Write From Home
P.O. Box 4145
Hamilton, NJ 08610
E-mail: kim @ writefromhome.com
by Dana Mitchells
Daniel Glick is the
Powder Burn: Arson, Money and Mystery on Vail Mountain and
Dancing: A Father, Two Kids, and a Journey to the Ends of the Earth. He is also
a journalist whose work has appeared in magazines such as The New York Times
Magazine, Rolling Stone, Outside, Esquire and Menís Journal. He was a Washington
correspondent for Newsweek from 1989-94 then a Newsweek special correspondent
based in Colorado from 1994 to late 2000. He is the single father to two
children, ages 11 and 15, and he lives in Lafayette, Colorado.
Question: What made you decide to write a book?
Glick: After my divorce, I realized that I couldnít easily be a full-time single parent
and a news journalist at the same time. I was lucky with my first book,
Burn, because somebody came to me and asked me to write about a subject I had
covered for Newsweek. (The subject was the $12 million arson at Vail ski resort
that was allegedly committed by eco-terrorists. I live in Colorado, so I could
be close to home and do my research.) With my second book,
Monkey Dancing, it
just seemed like an elegant solution to my problem of how to be a reporter and a
single father: I took my kids with me to do the research.
Q: What about getting it published?
Glick: I didnít have a contract for
Monkey Dancing before I left on the trip, for two
reasons. One was that I didnít want to be obsessed about work while we were
traveling; I wanted to really be with the kids. The second reason is that it was
probably going to be a hard sell, to get a contract to write a book about a trip
I hadnít taken yet. So I did the trip, returned home, and wrote a book proposal
in less than a month. The publisher of my first book wanted it, so again, I was
Q: Was it a challenge to write while caring for your children? If so, what did you
do to keep the peace?
Glick: When youíre a writer without a fixed, immutable schedule and a fire-breathing
boss, itís always hard to convince your kids that youíre working. My son
frequently would come home and say, "What did you do all day?" Sometimes, when I
was doing interviews, my daughter would come in to my office and actually sit on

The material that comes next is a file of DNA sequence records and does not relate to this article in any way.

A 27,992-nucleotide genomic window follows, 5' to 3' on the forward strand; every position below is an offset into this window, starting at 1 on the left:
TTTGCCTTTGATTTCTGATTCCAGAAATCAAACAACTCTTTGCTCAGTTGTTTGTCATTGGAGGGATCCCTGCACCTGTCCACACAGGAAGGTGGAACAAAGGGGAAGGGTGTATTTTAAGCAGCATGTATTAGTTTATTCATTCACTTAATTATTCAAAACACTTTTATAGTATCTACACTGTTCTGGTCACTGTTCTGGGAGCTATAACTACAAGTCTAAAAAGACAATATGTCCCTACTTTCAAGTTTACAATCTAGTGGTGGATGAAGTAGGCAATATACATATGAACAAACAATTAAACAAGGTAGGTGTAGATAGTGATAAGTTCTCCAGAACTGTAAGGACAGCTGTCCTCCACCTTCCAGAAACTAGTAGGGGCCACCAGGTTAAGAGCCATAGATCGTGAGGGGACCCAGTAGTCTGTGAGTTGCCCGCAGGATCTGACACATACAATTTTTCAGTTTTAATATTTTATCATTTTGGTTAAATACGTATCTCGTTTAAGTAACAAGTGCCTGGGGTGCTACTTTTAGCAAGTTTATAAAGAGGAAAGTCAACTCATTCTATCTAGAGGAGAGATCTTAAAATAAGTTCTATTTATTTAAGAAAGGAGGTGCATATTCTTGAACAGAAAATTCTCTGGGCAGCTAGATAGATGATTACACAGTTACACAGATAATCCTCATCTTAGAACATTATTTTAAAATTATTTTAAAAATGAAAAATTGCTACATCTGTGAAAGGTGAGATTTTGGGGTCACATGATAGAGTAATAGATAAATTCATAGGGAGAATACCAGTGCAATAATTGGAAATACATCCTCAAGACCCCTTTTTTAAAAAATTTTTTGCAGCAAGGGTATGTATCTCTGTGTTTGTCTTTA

my lap. It is always challenging. But I tried to be as flexible as possible with
my work, and to be available for key times, like just after school and around
Q: Did your children understand what you were doing as you worked?
Glick: Iíve been a journalist for all their lives, so they do have some concept about
what I do. That said, I donít think they understand that when I take a long
walk, for example, Iím actually thinking and writing in my head. And, being
kids, they donít always care that Iím in the middle of something when theyíre in
the middle of something that absolutely requires my attention immediately.
Q: Because of your busy life both as a professional and a parent, what writing
schedule worked best for you?
Glick: While I was writing
Monkey Dancing, I had what I called my "power hour" most
mornings. My high-school age son left for the school bus at 6:50, and I didnít
have to wake up my elementary-school age daughter until just after 8:00. I would
run downstairs and crank for that hour, before the phone started ringing. It was
often incredibly productive.
In general, I have to be flexible with my writing time, because sometimes there
are orthodontist appointments and car repairs and field trips and grocery
shopping. I work when I can, and often work late at night after the kids are
Being a journalist, you get used to the cruel master of deadline pressure. You
learn that procrastination and publication dates donít make for a great pairing.
So Iíve become fairly disciplined over the years. I also have learned the fine
art of multi-tasking. When Iím on the phone on hold registering my daughter for
gymnastics classes, Iím also wiping down the fridge.